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June 5, 1937


Author Affiliations


From the Department of Surgery, University of Illinois College of Medicine and the Department of Physical Therapy, St. Luke's Hospital, Chicago. Aided by a grant of the Council on Physical Therapy of the American Medical Association and the Graduate Research Fund of the University of Illinois.

JAMA. 1937;108(23):1951-1959. doi:10.1001/jama.1937.02780230011004

In analyzing the mechanism by which alternating suction and pressure1 exert their effects on the course of obliterative arterial disease, we found that in four types of apparatus examined there occurred an intermittent venous stasis in the limb under treatment. The cuff attached to the thigh constricts the limb during the phase of suction and releases it during the phase of positive pressure. The phenomena of reddening of the toes and filling of the veins, the rise of surface temperature and the increased mobility of the toes, all of which can be observed as objective changes produced by passive vascular exercise,1 can be reproduced by intermittent venous compression. It is our purpose in this communication to examine this factor, study its physiologic aspects and report on its clinical use.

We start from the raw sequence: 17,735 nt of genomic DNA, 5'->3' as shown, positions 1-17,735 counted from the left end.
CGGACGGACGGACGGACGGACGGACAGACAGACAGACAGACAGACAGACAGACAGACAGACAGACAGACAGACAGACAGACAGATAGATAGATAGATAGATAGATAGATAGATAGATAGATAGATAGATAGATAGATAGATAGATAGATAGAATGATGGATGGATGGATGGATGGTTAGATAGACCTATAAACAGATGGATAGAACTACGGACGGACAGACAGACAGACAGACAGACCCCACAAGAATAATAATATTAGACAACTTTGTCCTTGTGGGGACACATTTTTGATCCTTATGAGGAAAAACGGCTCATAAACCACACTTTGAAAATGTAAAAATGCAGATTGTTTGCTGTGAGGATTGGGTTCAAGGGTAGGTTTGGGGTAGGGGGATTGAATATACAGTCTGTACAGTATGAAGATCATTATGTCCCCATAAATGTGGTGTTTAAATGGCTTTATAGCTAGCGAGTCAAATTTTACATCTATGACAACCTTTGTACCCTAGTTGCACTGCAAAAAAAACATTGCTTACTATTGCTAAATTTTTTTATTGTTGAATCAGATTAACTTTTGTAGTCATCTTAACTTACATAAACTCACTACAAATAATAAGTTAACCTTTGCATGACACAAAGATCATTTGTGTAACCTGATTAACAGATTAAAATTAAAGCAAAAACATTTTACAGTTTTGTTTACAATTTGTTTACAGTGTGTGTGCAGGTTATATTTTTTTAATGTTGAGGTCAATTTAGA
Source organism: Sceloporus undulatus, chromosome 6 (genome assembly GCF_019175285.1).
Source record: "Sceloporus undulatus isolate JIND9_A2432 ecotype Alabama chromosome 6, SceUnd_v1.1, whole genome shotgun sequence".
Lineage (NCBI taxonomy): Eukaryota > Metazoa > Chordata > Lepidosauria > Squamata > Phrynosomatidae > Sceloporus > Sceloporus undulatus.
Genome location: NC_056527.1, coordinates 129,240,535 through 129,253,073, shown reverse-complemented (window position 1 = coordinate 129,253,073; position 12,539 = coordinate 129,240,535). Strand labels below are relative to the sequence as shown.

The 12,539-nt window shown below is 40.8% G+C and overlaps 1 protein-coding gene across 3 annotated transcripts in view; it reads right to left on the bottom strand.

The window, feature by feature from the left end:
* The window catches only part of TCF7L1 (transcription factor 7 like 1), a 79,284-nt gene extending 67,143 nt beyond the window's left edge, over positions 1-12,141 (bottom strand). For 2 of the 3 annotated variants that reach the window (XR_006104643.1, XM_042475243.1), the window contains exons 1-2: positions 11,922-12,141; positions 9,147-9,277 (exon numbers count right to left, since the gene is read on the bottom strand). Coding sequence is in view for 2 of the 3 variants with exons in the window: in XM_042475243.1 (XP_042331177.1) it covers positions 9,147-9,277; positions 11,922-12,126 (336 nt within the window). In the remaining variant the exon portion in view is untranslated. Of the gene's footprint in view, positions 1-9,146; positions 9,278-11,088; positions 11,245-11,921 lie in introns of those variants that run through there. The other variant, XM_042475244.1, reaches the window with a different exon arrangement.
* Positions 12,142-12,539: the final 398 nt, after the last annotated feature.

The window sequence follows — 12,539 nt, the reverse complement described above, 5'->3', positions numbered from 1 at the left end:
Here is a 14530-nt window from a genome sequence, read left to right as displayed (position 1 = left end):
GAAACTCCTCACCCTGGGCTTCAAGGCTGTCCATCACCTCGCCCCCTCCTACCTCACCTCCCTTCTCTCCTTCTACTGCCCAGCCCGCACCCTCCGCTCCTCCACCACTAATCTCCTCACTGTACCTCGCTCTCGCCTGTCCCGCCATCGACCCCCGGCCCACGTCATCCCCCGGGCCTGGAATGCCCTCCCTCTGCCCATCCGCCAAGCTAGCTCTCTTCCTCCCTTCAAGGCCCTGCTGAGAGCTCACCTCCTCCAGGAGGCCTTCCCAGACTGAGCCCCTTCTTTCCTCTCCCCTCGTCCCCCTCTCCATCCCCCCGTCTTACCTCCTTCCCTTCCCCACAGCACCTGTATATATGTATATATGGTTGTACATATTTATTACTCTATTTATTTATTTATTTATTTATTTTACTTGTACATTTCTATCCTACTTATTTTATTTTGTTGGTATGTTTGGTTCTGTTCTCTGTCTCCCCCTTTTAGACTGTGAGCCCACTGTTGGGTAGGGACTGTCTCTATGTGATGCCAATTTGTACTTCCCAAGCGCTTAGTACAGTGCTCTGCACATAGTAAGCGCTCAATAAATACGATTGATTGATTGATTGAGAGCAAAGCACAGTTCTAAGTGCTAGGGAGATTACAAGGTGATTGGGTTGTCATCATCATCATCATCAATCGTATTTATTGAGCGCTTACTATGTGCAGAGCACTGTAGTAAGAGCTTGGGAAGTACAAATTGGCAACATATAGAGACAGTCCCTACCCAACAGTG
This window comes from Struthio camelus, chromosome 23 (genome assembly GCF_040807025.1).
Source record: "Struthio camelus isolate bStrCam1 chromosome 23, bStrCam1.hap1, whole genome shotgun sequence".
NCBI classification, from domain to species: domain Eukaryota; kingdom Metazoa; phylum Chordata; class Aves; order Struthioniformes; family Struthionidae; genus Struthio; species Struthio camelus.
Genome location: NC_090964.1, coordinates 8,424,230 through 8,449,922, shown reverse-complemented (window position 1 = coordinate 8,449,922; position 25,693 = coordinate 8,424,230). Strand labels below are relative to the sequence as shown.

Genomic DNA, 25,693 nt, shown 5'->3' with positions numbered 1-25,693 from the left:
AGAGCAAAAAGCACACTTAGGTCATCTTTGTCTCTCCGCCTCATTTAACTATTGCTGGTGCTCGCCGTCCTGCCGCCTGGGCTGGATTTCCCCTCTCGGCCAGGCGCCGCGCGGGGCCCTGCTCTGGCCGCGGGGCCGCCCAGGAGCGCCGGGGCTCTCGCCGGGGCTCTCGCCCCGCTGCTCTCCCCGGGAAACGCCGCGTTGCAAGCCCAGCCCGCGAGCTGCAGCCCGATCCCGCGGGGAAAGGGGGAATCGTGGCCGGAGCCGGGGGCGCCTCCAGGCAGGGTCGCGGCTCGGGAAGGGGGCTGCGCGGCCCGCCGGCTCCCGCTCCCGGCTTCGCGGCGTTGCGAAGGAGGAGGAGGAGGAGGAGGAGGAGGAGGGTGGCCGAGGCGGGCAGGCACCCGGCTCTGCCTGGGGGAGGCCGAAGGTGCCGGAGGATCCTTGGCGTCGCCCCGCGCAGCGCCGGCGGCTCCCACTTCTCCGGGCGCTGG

THE EFFECTS OF VENOUS CONSTRICTION  In the beginning of this century, surgical thought was greatly influenced by the writings